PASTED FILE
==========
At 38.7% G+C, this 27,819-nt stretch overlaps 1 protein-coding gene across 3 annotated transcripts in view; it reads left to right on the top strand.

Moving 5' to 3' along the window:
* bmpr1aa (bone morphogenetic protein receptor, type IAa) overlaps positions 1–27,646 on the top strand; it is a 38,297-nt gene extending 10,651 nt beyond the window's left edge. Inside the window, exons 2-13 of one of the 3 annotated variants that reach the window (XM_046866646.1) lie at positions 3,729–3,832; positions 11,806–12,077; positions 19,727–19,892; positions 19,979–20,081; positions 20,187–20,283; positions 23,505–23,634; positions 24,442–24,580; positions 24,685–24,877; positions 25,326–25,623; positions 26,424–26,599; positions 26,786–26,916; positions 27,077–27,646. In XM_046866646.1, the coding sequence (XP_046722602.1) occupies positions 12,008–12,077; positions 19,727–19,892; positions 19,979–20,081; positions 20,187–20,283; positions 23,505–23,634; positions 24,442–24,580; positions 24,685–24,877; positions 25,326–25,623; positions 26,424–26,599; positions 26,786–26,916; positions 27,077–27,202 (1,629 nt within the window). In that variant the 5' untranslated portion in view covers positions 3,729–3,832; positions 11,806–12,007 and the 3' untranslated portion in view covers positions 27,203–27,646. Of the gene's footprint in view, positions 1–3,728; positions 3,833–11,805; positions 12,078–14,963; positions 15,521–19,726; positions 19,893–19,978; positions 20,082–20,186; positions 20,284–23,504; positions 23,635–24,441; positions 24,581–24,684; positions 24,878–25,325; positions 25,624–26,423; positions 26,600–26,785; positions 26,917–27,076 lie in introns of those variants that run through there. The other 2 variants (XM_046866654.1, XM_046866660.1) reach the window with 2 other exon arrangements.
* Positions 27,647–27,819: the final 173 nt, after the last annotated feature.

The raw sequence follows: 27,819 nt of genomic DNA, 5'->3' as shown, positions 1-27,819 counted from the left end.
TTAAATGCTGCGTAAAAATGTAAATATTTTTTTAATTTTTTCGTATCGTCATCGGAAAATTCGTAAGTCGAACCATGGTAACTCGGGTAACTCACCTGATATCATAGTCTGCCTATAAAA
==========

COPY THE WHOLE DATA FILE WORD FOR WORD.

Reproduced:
At 38.7% G+C, this 27,819-nt stretch overlaps 1 protein-coding gene across 3 annotated transcripts in view; it reads left to right on the top strand.

Moving 5' to 3' along the window:
* bmpr1aa (bone morphogenetic protein receptor, type IAa) overlaps positions 1–27,646 on the top strand; it is a 38,297-nt gene extending 10,651 nt beyond the window's left edge. Inside the window, exons 2-13 of one of the 3 annotated variants that reach the window (XM_046866646.1) lie at positions 3,729–3,832; positions 11,806–12,077; positions 19,727–19,892; positions 19,979–20,081; positions 20,187–20,283; positions 23,505–23,634; positions 24,442–24,580; positions 24,685–24,877; positions 25,326–25,623; positions 26,424–26,599; positions 26,786–26,916; positions 27,077–27,646. In XM_046866646.1, the coding sequence (XP_046722602.1) occupies positions 12,008–12,077; positions 19,727–19,892; positions 19,979–20,081; positions 20,187–20,283; positions 23,505–23,634; positions 24,442–24,580; positions 24,685–24,877; positions 25,326–25,623; positions 26,424–26,599; positions 26,786–26,916; positions 27,077–27,202 (1,629 nt within the window). In that variant the 5' untranslated portion in view covers positions 3,729–3,832; positions 11,806–12,007 and the 3' untranslated portion in view covers positions 27,203–27,646. Of the gene's footprint in view, positions 1–3,728; positions 3,833–11,805; positions 12,078–14,963; positions 15,521–19,726; positions 19,893–19,978; positions 20,082–20,186; positions 20,284–23,504; positions 23,635–24,441; positions 24,581–24,684; positions 24,878–25,325; positions 25,624–26,423; positions 26,600–26,785; positions 26,917–27,076 lie in introns of those variants that run through there. The other 2 variants (XM_046866654.1, XM_046866660.1) reach the window with 2 other exon arrangements.
* Positions 27,647–27,819: the final 173 nt, after the last annotated feature.

The raw sequence follows: 27,819 nt of genomic DNA, 5'->3' as shown, positions 1-27,819 counted from the left end.
TTAAATGCTGCGTAAAAATGTAAATATTTTTTTAATTTTTTCGTATCGTCATCGGAAAATTCGTAAGTCGAACCATGGTAACTCGGGTAACTCACCTGATATCATAGTCTGCCTATAAAA